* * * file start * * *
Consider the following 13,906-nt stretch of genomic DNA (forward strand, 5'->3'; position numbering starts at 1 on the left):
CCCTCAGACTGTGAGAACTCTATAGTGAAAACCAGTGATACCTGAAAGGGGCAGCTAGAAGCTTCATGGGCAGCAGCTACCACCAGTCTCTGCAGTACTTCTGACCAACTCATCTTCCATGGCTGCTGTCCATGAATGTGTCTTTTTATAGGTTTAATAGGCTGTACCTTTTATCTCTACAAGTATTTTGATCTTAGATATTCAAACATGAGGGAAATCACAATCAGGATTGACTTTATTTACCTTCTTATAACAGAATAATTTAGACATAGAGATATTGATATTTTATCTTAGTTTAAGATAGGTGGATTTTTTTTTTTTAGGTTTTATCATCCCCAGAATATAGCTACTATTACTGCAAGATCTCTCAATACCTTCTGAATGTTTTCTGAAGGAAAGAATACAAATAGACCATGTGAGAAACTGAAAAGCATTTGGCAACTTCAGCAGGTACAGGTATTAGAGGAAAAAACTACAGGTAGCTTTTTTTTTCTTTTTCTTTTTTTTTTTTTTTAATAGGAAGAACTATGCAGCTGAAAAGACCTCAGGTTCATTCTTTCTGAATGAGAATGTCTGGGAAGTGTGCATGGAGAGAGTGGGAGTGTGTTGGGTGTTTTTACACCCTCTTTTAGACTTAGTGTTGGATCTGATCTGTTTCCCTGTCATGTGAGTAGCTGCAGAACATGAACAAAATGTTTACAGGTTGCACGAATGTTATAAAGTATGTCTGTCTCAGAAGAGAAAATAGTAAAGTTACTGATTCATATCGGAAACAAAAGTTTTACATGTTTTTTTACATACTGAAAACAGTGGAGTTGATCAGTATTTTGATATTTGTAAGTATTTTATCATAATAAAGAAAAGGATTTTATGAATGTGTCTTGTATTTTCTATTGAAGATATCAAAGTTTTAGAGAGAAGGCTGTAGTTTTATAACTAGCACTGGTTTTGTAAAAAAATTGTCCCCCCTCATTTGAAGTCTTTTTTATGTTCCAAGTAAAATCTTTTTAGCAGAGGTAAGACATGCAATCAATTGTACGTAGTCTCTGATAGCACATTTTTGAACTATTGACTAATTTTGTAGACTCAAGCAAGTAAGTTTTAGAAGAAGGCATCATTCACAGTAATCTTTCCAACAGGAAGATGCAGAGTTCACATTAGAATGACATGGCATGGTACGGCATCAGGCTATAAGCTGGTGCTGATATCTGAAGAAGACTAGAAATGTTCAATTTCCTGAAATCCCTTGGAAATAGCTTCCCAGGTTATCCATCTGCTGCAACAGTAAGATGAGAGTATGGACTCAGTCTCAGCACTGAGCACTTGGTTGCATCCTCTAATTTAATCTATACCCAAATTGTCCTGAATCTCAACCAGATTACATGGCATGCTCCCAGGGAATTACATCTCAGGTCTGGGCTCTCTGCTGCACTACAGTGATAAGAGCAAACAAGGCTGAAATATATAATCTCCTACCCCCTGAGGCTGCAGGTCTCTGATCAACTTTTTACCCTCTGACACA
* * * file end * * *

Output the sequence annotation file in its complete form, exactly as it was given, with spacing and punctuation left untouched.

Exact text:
Consider the following 13,906-nt stretch of genomic DNA (forward strand, 5'->3'; position numbering starts at 1 on the left):
CCCTCAGACTGTGAGAACTCTATAGTGAAAACCAGTGATACCTGAAAGGGGCAGCTAGAAGCTTCATGGGCAGCAGCTACCACCAGTCTCTGCAGTACTTCTGACCAACTCATCTTCCATGGCTGCTGTCCATGAATGTGTCTTTTTATAGGTTTAATAGGCTGTACCTTTTATCTCTACAAGTATTTTGATCTTAGATATTCAAACATGAGGGAAATCACAATCAGGATTGACTTTATTTACCTTCTTATAACAGAATAATTTAGACATAGAGATATTGATATTTTATCTTAGTTTAAGATAGGTGGATTTTTTTTTTTTAGGTTTTATCATCCCCAGAATATAGCTACTATTACTGCAAGATCTCTCAATACCTTCTGAATGTTTTCTGAAGGAAAGAATACAAATAGACCATGTGAGAAACTGAAAAGCATTTGGCAACTTCAGCAGGTACAGGTATTAGAGGAAAAAACTACAGGTAGCTTTTTTTTTCTTTTTCTTTTTTTTTTTTTTTAATAGGAAGAACTATGCAGCTGAAAAGACCTCAGGTTCATTCTTTCTGAATGAGAATGTCTGGGAAGTGTGCATGGAGAGAGTGGGAGTGTGTTGGGTGTTTTTACACCCTCTTTTAGACTTAGTGTTGGATCTGATCTGTTTCCCTGTCATGTGAGTAGCTGCAGAACATGAACAAAATGTTTACAGGTTGCACGAATGTTATAAAGTATGTCTGTCTCAGAAGAGAAAATAGTAAAGTTACTGATTCATATCGGAAACAAAAGTTTTACATGTTTTTTTACATACTGAAAACAGTGGAGTTGATCAGTATTTTGATATTTGTAAGTATTTTATCATAATAAAGAAAAGGATTTTATGAATGTGTCTTGTATTTTCTATTGAAGATATCAAAGTTTTAGAGAGAAGGCTGTAGTTTTATAACTAGCACTGGTTTTGTAAAAAAATTGTCCCCCCTCATTTGAAGTCTTTTTTATGTTCCAAGTAAAATCTTTTTAGCAGAGGTAAGACATGCAATCAATTGTACGTAGTCTCTGATAGCACATTTTTGAACTATTGACTAATTTTGTAGACTCAAGCAAGTAAGTTTTAGAAGAAGGCATCATTCACAGTAATCTTTCCAACAGGAAGATGCAGAGTTCACATTAGAATGACATGGCATGGTACGGCATCAGGCTATAAGCTGGTGCTGATATCTGAAGAAGACTAGAAATGTTCAATTTCCTGAAATCCCTTGGAAATAGCTTCCCAGGTTATCCATCTGCTGCAACAGTAAGATGAGAGTATGGACTCAGTCTCAGCACTGAGCACTTGGTTGCATCCTCTAATTTAATCTATACCCAAATTGTCCTGAATCTCAACCAGATTACATGGCATGCTCCCAGGGAATTACATCTCAGGTCTGGGCTCTCTGCTGCACTACAGTGATAAGAGCAAACAAGGCTGAAATATATAATCTCCTACCCCCTGAGGCTGCAGGTCTCTGATCAACTTTTTACCCTCTGACACA